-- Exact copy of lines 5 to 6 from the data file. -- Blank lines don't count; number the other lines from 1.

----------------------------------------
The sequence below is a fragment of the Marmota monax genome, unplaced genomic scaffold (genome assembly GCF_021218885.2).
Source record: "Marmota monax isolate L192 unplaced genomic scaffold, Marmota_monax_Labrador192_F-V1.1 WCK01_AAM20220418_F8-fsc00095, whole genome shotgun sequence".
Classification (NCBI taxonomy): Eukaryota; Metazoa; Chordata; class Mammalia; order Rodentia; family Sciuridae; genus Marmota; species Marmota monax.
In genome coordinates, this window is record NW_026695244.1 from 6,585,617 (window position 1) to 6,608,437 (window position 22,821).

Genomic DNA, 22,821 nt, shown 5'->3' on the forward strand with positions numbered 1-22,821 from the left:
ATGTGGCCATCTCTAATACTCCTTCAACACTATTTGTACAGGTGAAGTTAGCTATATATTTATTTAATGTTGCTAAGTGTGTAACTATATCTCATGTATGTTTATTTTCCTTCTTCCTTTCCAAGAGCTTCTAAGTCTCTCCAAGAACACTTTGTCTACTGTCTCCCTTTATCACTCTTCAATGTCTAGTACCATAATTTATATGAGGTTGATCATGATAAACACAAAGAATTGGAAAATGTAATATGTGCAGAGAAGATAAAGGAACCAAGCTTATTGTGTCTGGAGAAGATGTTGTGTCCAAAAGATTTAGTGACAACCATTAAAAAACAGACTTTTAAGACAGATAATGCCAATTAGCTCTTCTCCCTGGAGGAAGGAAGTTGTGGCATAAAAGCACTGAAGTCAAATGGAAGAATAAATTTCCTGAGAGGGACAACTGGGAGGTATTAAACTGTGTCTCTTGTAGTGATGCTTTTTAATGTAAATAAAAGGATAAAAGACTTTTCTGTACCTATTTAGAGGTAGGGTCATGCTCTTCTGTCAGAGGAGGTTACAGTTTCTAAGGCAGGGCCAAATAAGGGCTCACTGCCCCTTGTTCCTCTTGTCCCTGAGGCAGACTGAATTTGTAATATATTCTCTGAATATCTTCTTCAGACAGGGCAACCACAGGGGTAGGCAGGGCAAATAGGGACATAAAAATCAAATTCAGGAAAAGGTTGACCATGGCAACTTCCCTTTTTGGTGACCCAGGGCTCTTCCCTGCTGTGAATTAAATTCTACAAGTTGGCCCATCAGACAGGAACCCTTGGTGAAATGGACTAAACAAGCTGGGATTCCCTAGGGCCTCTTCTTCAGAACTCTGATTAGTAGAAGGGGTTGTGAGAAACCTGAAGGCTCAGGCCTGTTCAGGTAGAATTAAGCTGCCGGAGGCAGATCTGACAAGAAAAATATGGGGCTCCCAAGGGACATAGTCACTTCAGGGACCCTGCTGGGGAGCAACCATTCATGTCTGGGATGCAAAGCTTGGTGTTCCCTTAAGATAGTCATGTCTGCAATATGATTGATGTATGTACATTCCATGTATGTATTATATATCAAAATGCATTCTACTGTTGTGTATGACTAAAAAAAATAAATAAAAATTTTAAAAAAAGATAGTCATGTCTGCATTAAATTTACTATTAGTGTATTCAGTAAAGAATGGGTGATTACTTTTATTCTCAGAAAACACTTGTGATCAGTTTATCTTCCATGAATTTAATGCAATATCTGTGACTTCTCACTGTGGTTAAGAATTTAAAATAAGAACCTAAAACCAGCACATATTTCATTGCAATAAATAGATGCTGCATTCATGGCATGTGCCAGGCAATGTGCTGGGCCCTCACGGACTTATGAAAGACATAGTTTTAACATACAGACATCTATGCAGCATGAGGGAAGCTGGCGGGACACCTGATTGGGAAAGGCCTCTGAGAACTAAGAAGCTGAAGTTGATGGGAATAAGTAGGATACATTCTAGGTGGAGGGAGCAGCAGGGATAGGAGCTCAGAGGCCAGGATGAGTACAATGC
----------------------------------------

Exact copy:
Genomic DNA, 22,821 nt, shown 5'->3' on the forward strand with positions numbered 1-22,821 from the left:
ATGTGGCCATCTCTAATACTCCTTCAACACTATTTGTACAGGTGAAGTTAGCTATATATTTATTTAATGTTGCTAAGTGTGTAACTATATCTCATGTATGTTTATTTTCCTTCTTCCTTTCCAAGAGCTTCTAAGTCTCTCCAAGAACACTTTGTCTACTGTCTCCCTTTATCACTCTTCAATGTCTAGTACCATAATTTATATGAGGTTGATCATGATAAACACAAAGAATTGGAAAATGTAATATGTGCAGAGAAGATAAAGGAACCAAGCTTATTGTGTCTGGAGAAGATGTTGTGTCCAAAAGATTTAGTGACAACCATTAAAAAACAGACTTTTAAGACAGATAATGCCAATTAGCTCTTCTCCCTGGAGGAAGGAAGTTGTGGCATAAAAGCACTGAAGTCAAATGGAAGAATAAATTTCCTGAGAGGGACAACTGGGAGGTATTAAACTGTGTCTCTTGTAGTGATGCTTTTTAATGTAAATAAAAGGATAAAAGACTTTTCTGTACCTATTTAGAGGTAGGGTCATGCTCTTCTGTCAGAGGAGGTTACAGTTTCTAAGGCAGGGCCAAATAAGGGCTCACTGCCCCTTGTTCCTCTTGTCCCTGAGGCAGACTGAATTTGTAATATATTCTCTGAATATCTTCTTCAGACAGGGCAACCACAGGGGTAGGCAGGGCAAATAGGGACATAAAAATCAAATTCAGGAAAAGGTTGACCATGGCAACTTCCCTTTTTGGTGACCCAGGGCTCTTCCCTGCTGTGAATTAAATTCTACAAGTTGGCCCATCAGACAGGAACCCTTGGTGAAATGGACTAAACAAGCTGGGATTCCCTAGGGCCTCTTCTTCAGAACTCTGATTAGTAGAAGGGGTTGTGAGAAACCTGAAGGCTCAGGCCTGTTCAGGTAGAATTAAGCTGCCGGAGGCAGATCTGACAAGAAAAATATGGGGCTCCCAAGGGACATAGTCACTTCAGGGACCCTGCTGGGGAGCAACCATTCATGTCTGGGATGCAAAGCTTGGTGTTCCCTTAAGATAGTCATGTCTGCAATATGATTGATGTATGTACATTCCATGTATGTATTATATATCAAAATGCATTCTACTGTTGTGTATGACTAAAAAAAATAAATAAAAATTTTAAAAAAAGATAGTCATGTCTGCATTAAATTTACTATTAGTGTATTCAGTAAAGAATGGGTGATTACTTTTATTCTCAGAAAACACTTGTGATCAGTTTATCTTCCATGAATTTAATGCAATATCTGTGACTTCTCACTGTGGTTAAGAATTTAAAATAAGAACCTAAAACCAGCACATATTTCATTGCAATAAATAGATGCTGCATTCATGGCATGTGCCAGGCAATGTGCTGGGCCCTCACGGACTTATGAAAGACATAGTTTTAACATACAGACATCTATGCAGCATGAGGGAAGCTGGCGGGACACCTGATTGGGAAAGGCCTCTGAGAACTAAGAAGCTGAAGTTGATGGGAATAAGTAGGATACATTCTAGGTGGAGGGAGCAGCAGGGATAGGAGCTCAGAGGCCAGGATGAGTACAATGC